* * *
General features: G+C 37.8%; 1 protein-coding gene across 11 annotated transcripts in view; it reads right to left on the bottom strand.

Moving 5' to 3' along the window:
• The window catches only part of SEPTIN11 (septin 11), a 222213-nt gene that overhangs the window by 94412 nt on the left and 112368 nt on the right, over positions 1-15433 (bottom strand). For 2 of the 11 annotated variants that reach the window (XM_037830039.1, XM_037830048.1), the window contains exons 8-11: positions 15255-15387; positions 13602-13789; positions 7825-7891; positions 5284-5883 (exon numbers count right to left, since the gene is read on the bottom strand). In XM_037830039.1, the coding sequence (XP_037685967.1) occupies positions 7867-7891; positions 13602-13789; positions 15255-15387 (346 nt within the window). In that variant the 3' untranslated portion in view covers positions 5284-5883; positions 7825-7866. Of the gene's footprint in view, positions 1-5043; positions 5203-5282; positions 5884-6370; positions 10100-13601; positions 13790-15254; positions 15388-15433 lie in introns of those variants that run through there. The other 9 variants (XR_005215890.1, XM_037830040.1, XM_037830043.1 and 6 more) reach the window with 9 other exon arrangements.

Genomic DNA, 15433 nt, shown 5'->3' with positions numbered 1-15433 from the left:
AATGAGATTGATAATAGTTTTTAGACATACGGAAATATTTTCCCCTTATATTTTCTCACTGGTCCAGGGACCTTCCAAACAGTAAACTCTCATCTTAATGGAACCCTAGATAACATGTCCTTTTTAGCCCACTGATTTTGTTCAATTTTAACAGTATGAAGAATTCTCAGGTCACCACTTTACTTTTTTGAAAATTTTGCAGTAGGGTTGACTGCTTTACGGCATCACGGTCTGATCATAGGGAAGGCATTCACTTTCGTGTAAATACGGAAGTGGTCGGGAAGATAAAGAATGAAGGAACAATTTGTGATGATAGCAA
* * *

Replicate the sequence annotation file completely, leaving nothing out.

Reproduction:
General features: G+C 37.8%; 1 protein-coding gene across 11 annotated transcripts in view; it reads right to left on the bottom strand.

Moving 5' to 3' along the window:
• The window catches only part of SEPTIN11 (septin 11), a 222213-nt gene that overhangs the window by 94412 nt on the left and 112368 nt on the right, over positions 1-15433 (bottom strand). For 2 of the 11 annotated variants that reach the window (XM_037830039.1, XM_037830048.1), the window contains exons 8-11: positions 15255-15387; positions 13602-13789; positions 7825-7891; positions 5284-5883 (exon numbers count right to left, since the gene is read on the bottom strand). In XM_037830039.1, the coding sequence (XP_037685967.1) occupies positions 7867-7891; positions 13602-13789; positions 15255-15387 (346 nt within the window). In that variant the 3' untranslated portion in view covers positions 5284-5883; positions 7825-7866. Of the gene's footprint in view, positions 1-5043; positions 5203-5282; positions 5884-6370; positions 10100-13601; positions 13790-15254; positions 15388-15433 lie in introns of those variants that run through there. The other 9 variants (XR_005215890.1, XM_037830040.1, XM_037830043.1 and 6 more) reach the window with 9 other exon arrangements.

Genomic DNA, 15433 nt, shown 5'->3' with positions numbered 1-15433 from the left:
AATGAGATTGATAATAGTTTTTAGACATACGGAAATATTTTCCCCTTATATTTTCTCACTGGTCCAGGGACCTTCCAAACAGTAAACTCTCATCTTAATGGAACCCTAGATAACATGTCCTTTTTAGCCCACTGATTTTGTTCAATTTTAACAGTATGAAGAATTCTCAGGTCACCACTTTACTTTTTTGAAAATTTTGCAGTAGGGTTGACTGCTTTACGGCATCACGGTCTGATCATAGGGAAGGCATTCACTTTCGTGTAAATACGGAAGTGGTCGGGAAGATAAAGAATGAAGGAACAATTTGTGATGATAGCAA